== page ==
The Rules Of Law Must Be Prepared

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The rules of law must be prepared to justify themselves against criticism and therefore it seems appropriate to consider the rules which under the common law prescripts what are the essential requirement by which it is determined whether an agreement can be legally obliged. It appears whether an approach can be adopted by the Court is when there is a seriousness intention to enter into such obligations which is enforceable at law. Of course, if there is no incapacity or impossibility in circumstances where it seems to hold that intention of parties should be given effect then the lawful intentions of the interested parties should be enforced. There must be what it is called consideration, which is the only test of intention of the promisor…show more content…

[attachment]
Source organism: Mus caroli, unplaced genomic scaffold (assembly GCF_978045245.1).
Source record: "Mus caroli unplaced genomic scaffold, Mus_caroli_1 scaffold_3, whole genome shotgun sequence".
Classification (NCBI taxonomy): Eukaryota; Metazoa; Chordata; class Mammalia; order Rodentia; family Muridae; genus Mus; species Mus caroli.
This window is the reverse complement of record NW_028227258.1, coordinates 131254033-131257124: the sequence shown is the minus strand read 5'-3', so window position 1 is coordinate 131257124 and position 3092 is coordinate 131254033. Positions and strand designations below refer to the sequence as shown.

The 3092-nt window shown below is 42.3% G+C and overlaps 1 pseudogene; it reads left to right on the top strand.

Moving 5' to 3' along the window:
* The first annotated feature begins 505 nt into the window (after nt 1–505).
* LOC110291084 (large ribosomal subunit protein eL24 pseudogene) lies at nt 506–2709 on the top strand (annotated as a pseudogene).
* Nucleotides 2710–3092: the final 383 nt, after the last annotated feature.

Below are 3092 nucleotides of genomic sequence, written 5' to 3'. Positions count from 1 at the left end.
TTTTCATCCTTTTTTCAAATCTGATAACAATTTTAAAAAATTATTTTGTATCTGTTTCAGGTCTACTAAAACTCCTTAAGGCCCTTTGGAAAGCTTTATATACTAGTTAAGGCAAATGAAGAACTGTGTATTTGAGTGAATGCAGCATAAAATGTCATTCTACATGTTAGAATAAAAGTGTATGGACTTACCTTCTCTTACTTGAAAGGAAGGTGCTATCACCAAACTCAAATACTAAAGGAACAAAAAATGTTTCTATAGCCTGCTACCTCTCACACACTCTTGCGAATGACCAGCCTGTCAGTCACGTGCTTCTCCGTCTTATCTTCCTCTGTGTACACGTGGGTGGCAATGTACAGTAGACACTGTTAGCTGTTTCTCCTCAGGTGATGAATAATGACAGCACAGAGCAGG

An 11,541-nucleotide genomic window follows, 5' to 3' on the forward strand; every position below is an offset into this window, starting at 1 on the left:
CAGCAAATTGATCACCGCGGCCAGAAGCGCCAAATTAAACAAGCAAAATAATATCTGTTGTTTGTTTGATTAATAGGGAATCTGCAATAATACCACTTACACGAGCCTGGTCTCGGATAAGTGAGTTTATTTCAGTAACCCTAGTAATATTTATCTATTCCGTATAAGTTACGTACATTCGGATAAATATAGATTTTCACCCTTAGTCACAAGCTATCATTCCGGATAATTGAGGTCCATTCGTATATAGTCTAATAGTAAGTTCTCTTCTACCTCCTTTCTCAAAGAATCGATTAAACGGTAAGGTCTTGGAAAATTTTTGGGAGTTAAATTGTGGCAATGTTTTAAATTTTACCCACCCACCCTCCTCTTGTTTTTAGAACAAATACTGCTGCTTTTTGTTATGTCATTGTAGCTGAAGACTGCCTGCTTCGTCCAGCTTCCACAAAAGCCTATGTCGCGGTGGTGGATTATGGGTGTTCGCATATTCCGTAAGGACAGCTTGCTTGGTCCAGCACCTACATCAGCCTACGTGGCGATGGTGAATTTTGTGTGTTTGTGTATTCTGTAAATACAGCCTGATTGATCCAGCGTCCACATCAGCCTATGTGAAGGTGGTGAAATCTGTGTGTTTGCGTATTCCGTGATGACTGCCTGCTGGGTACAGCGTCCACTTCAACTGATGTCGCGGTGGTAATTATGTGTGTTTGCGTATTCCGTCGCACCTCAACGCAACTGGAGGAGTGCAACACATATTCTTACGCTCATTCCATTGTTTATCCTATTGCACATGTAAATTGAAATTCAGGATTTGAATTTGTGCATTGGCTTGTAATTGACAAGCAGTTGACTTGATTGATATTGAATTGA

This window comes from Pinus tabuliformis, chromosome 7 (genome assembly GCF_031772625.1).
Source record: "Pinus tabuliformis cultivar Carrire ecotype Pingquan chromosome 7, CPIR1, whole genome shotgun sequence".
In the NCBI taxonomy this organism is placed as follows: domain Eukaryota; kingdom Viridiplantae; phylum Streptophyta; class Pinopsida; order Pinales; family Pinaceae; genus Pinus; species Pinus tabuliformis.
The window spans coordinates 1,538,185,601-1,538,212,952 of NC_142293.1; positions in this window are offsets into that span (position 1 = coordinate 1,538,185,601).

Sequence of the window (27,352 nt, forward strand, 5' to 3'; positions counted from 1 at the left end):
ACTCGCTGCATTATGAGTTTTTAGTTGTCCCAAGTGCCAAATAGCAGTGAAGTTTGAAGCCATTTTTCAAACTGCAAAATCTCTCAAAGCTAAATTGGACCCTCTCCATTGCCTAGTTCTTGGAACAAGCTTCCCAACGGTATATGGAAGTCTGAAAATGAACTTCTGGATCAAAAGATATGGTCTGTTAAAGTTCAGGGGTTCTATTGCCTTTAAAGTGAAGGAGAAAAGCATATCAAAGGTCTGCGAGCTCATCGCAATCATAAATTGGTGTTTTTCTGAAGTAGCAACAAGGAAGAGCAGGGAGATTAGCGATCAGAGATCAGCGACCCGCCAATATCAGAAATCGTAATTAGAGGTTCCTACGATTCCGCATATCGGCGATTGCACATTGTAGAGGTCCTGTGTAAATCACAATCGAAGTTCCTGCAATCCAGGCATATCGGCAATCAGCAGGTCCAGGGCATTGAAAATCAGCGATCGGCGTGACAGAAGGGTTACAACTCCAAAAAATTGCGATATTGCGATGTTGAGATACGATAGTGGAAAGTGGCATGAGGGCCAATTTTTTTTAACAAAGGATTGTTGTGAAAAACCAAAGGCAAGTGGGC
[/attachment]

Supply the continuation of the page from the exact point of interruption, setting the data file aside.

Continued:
Another possible 'alternative doctrine ' is promissory estoppel; see [111]. ] Acknowledging the impossibility to enforce all promises, it is stated that the crux of contractual relationships should be seriously intended if there is intention of the parties to create a legal relationship. Nevertheless, the idea is that consideration needs to perform efficient indication of a promise has been evidentiary made and that the promisor understood the binding effect of making it. But it is a mistake to confine the consideration in the role of an oral promise where there is a difficulty to prove. For example, a promise can be made in front of a witness or in writing when such promise is serious, however, it cannot be enforced if there is a change of mind as in contract law, a promisor can do so unless the promisee has promised to provide a reciprocal inducement for the promise. Therefore, the absence of consideration does not normally indicate a promise has been made careless or unintended. The concept that it is sufficient to justify its enforcement when an undertaking has been serious made as a definition of contract law, is completely wrong but the ultimate reference to the parties’ serious intentions. There would be no legal system can enforce all promises and it certainly does not provide guidance as to which promises
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